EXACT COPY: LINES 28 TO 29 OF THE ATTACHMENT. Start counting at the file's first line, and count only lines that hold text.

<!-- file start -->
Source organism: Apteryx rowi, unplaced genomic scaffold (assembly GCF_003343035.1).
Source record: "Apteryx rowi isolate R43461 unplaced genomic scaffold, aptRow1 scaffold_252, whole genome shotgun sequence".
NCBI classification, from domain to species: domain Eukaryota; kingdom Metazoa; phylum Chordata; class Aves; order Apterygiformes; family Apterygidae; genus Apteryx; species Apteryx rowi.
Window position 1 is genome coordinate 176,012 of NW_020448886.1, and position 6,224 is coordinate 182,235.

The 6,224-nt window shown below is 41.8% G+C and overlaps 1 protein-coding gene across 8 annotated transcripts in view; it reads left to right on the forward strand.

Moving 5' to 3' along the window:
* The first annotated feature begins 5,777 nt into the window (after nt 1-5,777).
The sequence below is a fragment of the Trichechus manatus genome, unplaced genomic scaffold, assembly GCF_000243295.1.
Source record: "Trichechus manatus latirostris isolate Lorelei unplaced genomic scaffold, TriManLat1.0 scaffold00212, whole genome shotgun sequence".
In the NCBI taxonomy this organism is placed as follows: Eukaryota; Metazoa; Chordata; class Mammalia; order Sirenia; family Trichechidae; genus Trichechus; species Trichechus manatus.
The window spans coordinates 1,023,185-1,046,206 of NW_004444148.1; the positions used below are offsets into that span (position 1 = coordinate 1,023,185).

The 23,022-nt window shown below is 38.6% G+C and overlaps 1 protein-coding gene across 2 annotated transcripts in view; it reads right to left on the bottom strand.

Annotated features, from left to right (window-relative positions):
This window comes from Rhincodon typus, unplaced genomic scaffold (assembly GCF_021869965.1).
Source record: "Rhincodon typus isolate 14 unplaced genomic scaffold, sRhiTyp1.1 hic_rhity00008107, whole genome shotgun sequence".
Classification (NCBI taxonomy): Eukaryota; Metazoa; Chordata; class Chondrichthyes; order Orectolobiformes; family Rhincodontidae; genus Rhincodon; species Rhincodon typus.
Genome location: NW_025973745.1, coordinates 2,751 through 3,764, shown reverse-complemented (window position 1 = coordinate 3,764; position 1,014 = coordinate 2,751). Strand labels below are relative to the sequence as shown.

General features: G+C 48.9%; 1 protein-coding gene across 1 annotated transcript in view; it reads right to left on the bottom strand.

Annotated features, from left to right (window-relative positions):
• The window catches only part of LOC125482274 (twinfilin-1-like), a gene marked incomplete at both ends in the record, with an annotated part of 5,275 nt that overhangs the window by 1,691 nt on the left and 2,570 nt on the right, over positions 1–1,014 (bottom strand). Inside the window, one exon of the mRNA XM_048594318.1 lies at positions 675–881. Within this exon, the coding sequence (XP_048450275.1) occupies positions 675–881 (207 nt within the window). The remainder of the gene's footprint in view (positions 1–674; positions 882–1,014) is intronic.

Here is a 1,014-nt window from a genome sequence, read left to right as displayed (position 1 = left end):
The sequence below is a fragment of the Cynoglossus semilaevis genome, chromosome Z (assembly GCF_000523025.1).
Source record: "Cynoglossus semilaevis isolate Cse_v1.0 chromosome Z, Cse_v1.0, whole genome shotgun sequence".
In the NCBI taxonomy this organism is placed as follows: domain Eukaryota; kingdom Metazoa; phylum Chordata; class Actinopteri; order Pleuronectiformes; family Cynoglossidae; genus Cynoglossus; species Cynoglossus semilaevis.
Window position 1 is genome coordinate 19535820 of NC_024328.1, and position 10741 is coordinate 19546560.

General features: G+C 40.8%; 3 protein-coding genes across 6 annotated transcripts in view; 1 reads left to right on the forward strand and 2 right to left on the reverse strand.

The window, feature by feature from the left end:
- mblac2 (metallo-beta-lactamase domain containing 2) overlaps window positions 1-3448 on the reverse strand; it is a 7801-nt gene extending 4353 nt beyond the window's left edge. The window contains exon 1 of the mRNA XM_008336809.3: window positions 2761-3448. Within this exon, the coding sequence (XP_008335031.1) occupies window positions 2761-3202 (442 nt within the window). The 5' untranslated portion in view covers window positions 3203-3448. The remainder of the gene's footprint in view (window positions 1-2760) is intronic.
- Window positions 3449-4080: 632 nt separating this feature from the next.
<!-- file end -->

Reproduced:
- mblac2 (metallo-beta-lactamase domain containing 2) overlaps window positions 1-3448 on the reverse strand; it is a 7801-nt gene extending 4353 nt beyond the window's left edge. The window contains exon 1 of the mRNA XM_008336809.3: window positions 2761-3448. Within this exon, the coding sequence (XP_008335031.1) occupies window positions 2761-3202 (442 nt within the window). The 5' untranslated portion in view covers window positions 3203-3448. The remainder of the gene's footprint in view (window positions 1-2760) is intronic.
- Window positions 3449-4080: 632 nt separating this feature from the next.